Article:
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Pay Attention: The House of Representatives Is Advancing Economic Justice

In the last ten days, the House has passed two much-needed bills for Black and brown people and working people of all backgrounds. The PRO Act, is the most far-reaching reshaping of U.S. labor law in decades. The CREDIT Act would overhaul the nation’s credit reporting system.

Amidst the storm of the Senate impeachment process and the drama of the Democratic primary, it’s easy to overlook the activity of the House of Representatives in the new year. Below the biggest headlines, the House is taking concrete action to improve the lives of working Americans, on the job and in the financial marketplace. And while Congress’ new bills would benefit working people of all backgrounds, they offer the greatest boost to Black and brown people, so many of whom have been organizing for the wages, benefits, and working conditions they deserve, and striving to build good credit when the deck is stacked against them by historic injustice.

On Thursday, the House passed the most far-reaching reshaping of U.S. labor law in decades, the Protecting the Right to Organize (PRO) Act, sponsored by Representative Bobby Scott. The bill would enable working people to build more power in an economy dominated by corporations and CEOs. Specifically, the PRO Act would eliminate states’ anti-worker “right-to-work” laws that are rooted in efforts to cut wages and solidify racial divisions among workers in the Jim Crow South, enforce new penalties on employers who retaliate against workers joining together in unions, crack down on worker misclassification as independent contractors, prohibit employers from permanently replacing workers who go out on strike, and institute new rules so employers cannot endlessly delay negotiating with workers, among other provisions.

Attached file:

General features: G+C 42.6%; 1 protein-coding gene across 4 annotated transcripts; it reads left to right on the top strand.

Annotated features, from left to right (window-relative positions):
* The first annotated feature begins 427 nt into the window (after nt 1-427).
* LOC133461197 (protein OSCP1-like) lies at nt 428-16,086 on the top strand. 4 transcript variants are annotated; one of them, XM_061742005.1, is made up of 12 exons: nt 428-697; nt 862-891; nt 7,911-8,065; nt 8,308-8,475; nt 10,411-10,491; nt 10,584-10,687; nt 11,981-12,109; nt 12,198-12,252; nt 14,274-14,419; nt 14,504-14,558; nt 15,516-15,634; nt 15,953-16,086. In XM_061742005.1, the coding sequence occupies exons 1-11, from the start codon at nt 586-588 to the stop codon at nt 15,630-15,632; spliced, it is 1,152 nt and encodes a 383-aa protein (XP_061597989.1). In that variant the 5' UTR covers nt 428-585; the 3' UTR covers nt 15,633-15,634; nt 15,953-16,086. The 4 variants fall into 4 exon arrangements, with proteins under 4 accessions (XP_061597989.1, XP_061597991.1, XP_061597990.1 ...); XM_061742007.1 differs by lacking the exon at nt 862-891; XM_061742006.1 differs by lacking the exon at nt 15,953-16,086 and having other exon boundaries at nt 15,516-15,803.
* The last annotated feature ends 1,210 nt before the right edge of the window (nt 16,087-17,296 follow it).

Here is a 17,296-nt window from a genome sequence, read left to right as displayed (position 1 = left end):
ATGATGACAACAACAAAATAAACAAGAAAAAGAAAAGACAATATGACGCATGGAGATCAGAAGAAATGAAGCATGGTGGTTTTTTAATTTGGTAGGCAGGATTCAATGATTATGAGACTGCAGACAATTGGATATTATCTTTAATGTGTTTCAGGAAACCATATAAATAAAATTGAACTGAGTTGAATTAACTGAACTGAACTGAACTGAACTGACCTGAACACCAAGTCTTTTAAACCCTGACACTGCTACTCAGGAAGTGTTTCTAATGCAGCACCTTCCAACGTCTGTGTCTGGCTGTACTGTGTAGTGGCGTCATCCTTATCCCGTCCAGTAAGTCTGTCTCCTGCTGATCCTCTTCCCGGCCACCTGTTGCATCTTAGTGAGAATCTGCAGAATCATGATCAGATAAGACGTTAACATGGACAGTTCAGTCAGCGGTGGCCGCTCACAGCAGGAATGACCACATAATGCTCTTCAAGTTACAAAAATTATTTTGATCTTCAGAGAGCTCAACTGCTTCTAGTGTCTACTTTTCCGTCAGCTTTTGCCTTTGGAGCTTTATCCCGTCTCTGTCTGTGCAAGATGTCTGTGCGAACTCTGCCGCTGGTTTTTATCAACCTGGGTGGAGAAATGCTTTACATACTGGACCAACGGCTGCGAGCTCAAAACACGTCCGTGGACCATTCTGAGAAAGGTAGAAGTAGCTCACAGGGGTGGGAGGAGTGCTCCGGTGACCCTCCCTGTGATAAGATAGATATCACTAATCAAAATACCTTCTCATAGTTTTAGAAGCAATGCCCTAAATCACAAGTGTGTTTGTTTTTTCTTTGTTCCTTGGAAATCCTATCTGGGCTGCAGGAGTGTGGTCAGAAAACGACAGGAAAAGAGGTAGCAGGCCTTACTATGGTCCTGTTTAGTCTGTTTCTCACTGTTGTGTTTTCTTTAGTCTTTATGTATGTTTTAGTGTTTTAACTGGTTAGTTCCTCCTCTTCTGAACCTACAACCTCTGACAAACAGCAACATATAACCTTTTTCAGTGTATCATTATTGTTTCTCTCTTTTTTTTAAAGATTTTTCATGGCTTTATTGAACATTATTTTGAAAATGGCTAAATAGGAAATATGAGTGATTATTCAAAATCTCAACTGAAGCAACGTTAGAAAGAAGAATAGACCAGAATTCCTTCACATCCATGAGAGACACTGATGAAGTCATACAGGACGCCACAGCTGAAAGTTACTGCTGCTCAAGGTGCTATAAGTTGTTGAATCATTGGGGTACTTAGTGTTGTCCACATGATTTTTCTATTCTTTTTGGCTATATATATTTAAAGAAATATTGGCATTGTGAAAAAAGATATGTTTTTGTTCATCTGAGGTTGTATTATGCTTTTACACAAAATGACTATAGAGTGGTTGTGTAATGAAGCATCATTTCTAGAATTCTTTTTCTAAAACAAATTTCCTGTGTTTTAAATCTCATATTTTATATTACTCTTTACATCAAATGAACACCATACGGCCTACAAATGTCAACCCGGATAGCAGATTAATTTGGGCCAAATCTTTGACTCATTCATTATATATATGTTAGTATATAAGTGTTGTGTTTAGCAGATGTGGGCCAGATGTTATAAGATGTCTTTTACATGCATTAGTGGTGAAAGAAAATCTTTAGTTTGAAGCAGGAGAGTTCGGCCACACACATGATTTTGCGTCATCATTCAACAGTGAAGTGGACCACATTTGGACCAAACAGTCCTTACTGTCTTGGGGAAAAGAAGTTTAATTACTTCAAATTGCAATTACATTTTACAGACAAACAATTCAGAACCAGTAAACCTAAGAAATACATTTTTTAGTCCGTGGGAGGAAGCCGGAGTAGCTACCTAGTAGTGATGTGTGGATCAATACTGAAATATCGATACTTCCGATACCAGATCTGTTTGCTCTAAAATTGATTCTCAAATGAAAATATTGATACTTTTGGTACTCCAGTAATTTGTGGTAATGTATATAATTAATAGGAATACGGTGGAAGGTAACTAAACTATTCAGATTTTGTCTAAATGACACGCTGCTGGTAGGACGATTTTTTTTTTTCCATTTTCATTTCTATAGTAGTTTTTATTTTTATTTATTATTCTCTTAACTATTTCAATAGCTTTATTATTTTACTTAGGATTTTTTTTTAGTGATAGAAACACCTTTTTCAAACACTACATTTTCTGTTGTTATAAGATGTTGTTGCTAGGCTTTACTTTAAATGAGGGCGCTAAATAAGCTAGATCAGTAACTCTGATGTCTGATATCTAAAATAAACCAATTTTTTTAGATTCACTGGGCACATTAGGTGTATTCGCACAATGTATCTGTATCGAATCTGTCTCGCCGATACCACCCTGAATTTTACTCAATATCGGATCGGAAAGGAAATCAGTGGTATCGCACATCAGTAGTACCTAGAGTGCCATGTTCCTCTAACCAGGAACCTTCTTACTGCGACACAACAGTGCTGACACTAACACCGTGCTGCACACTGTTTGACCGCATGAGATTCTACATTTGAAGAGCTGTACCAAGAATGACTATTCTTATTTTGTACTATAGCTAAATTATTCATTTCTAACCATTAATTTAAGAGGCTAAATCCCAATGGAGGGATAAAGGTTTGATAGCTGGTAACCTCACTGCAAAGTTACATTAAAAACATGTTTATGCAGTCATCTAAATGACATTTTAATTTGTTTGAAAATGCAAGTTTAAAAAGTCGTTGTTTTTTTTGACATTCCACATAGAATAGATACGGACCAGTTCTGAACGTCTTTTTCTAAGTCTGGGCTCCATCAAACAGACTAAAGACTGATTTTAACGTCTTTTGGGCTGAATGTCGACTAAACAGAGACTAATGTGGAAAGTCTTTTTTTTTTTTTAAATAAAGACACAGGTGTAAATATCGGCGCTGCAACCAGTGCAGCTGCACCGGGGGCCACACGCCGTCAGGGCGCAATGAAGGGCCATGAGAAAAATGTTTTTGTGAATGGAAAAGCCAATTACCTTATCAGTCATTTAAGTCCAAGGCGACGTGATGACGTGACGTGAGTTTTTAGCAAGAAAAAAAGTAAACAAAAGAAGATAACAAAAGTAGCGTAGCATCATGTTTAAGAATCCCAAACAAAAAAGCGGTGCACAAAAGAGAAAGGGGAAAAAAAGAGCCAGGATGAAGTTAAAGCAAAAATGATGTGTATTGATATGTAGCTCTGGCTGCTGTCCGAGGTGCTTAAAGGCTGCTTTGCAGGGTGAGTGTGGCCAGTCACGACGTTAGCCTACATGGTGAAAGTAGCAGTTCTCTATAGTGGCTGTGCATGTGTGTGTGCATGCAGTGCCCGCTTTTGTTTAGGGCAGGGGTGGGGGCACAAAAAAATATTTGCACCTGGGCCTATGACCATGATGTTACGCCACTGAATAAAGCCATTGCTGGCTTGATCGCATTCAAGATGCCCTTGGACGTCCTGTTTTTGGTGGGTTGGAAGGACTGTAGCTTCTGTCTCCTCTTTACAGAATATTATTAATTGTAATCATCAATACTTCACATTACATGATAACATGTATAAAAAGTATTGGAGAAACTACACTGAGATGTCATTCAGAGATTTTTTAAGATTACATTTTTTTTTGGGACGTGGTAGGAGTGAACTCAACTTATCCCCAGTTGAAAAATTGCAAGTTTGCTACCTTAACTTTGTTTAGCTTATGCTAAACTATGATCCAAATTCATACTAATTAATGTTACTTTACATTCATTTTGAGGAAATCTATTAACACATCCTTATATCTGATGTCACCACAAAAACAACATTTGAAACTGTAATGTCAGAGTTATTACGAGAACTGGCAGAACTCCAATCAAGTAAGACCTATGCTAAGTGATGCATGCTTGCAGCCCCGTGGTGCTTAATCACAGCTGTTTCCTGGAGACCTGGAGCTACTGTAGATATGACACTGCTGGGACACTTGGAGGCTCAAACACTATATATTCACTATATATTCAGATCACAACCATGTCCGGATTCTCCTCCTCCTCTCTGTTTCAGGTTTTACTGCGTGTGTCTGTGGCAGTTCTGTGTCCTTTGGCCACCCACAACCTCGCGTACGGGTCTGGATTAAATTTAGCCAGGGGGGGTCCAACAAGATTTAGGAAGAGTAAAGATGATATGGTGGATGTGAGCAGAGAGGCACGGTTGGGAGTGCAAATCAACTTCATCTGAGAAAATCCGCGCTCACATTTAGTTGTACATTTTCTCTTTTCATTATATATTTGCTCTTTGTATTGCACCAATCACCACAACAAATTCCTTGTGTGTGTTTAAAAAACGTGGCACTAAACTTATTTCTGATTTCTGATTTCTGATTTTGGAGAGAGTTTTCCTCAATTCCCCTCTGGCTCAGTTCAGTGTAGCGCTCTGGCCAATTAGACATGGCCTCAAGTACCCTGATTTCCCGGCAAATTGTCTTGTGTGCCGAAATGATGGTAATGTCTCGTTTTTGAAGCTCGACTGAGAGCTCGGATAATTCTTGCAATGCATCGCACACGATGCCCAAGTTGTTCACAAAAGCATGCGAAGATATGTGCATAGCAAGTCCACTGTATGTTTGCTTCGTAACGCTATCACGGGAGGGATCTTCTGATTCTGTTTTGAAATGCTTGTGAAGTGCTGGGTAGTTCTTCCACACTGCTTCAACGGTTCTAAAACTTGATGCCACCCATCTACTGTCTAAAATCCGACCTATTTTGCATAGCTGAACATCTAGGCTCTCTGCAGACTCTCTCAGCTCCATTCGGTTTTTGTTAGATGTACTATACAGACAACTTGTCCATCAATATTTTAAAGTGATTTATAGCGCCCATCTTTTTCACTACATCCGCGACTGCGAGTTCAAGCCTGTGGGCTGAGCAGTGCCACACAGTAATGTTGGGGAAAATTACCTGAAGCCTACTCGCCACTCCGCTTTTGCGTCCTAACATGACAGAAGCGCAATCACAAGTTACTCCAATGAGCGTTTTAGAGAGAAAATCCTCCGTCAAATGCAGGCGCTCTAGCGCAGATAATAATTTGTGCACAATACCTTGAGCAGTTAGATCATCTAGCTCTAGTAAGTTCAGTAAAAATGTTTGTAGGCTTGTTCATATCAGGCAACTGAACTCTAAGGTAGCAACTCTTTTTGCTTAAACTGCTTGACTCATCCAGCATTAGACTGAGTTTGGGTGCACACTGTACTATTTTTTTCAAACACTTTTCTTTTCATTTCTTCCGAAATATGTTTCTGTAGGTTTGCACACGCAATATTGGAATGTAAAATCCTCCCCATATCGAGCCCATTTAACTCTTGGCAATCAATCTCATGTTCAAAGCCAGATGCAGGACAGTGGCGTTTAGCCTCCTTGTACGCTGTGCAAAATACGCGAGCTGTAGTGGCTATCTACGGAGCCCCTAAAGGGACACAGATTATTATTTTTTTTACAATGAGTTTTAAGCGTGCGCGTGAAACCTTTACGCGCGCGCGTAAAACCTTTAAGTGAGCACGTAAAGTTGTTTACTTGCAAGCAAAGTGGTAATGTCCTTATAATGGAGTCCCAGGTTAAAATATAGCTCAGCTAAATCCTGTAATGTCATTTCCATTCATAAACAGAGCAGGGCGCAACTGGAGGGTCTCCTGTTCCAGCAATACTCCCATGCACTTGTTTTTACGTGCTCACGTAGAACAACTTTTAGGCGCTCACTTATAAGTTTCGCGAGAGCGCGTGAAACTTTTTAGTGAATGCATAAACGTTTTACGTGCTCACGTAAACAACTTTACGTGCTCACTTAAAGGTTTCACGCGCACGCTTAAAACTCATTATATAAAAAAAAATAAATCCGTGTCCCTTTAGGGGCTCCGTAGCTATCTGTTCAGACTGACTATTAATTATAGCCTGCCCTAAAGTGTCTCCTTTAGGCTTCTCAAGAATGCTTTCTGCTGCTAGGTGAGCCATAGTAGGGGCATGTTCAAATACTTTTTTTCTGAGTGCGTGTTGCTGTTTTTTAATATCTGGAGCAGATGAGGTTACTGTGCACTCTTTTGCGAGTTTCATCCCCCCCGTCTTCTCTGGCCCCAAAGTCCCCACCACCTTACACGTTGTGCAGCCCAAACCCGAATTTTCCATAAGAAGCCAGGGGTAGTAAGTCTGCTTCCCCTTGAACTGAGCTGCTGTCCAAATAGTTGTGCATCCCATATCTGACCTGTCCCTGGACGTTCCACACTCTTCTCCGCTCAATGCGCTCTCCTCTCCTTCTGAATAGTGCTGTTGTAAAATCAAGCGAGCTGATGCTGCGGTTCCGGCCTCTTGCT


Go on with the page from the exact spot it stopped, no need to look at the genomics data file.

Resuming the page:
As Demos President K. Sabeel Rahman argued:

When working people bridge racial divisions and stand together for their fair share of the wealth they create, their union can be a powerful force for both racial and economic equity. That’s why corporate interests have constantly manipulated racism to turn working people against each other, pushing down wages, undermining solidarity, and weakening workers’ freedom to join together.

The evidence is also clear that strong unions boost voter turnout and lead to greater civic engagement by working people of all races and backgrounds. By empowering working people, the PRO Act will be a powerful check on corporate power in both our economy and our democracy.

Because unions negotiate fair hiring, promotion, and compensation practices and fight for members who face discrimination, unions reduce racial pay inequality, boosting the wages of Black, Latinx, and Asian union members closer to the pay rates typical of white workers. Women of color see some of the greatest benefits of unionization.